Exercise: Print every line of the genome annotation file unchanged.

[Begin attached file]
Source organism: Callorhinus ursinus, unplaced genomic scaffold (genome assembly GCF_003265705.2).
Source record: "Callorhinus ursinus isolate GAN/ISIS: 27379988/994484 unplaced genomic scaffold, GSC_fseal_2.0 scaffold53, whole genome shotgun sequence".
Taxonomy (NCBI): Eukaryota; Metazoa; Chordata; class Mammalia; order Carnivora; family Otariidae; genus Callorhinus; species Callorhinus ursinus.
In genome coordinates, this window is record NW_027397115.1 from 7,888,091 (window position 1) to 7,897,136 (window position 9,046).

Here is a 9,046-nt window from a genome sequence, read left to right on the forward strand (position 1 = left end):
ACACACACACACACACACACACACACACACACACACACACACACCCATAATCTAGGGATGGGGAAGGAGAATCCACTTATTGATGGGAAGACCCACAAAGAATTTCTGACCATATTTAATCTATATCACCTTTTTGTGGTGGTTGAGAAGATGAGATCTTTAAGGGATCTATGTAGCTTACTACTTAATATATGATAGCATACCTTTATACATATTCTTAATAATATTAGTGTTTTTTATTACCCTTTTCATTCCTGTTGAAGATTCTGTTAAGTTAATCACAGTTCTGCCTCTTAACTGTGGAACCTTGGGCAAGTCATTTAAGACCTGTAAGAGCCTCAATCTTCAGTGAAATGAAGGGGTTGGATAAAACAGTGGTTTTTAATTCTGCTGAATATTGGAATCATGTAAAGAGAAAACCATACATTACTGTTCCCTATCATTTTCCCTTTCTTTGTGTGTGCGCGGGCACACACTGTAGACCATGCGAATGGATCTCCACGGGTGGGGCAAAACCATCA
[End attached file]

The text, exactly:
Source organism: Callorhinus ursinus, unplaced genomic scaffold (genome assembly GCF_003265705.2).
Source record: "Callorhinus ursinus isolate GAN/ISIS: 27379988/994484 unplaced genomic scaffold, GSC_fseal_2.0 scaffold53, whole genome shotgun sequence".
Taxonomy (NCBI): Eukaryota; Metazoa; Chordata; class Mammalia; order Carnivora; family Otariidae; genus Callorhinus; species Callorhinus ursinus.
In genome coordinates, this window is record NW_027397115.1 from 7,888,091 (window position 1) to 7,897,136 (window position 9,046).

Here is a 9,046-nt window from a genome sequence, read left to right on the forward strand (position 1 = left end):
ACACACACACACACACACACACACACACACACACACACACACACCCATAATCTAGGGATGGGGAAGGAGAATCCACTTATTGATGGGAAGACCCACAAAGAATTTCTGACCATATTTAATCTATATCACCTTTTTGTGGTGGTTGAGAAGATGAGATCTTTAAGGGATCTATGTAGCTTACTACTTAATATATGATAGCATACCTTTATACATATTCTTAATAATATTAGTGTTTTTTATTACCCTTTTCATTCCTGTTGAAGATTCTGTTAAGTTAATCACAGTTCTGCCTCTTAACTGTGGAACCTTGGGCAAGTCATTTAAGACCTGTAAGAGCCTCAATCTTCAGTGAAATGAAGGGGTTGGATAAAACAGTGGTTTTTAATTCTGCTGAATATTGGAATCATGTAAAGAGAAAACCATACATTACTGTTCCCTATCATTTTCCCTTTCTTTGTGTGTGCGCGGGCACACACTGTAGACCATGCGAATGGATCTCCACGGGTGGGGCAAAACCATCA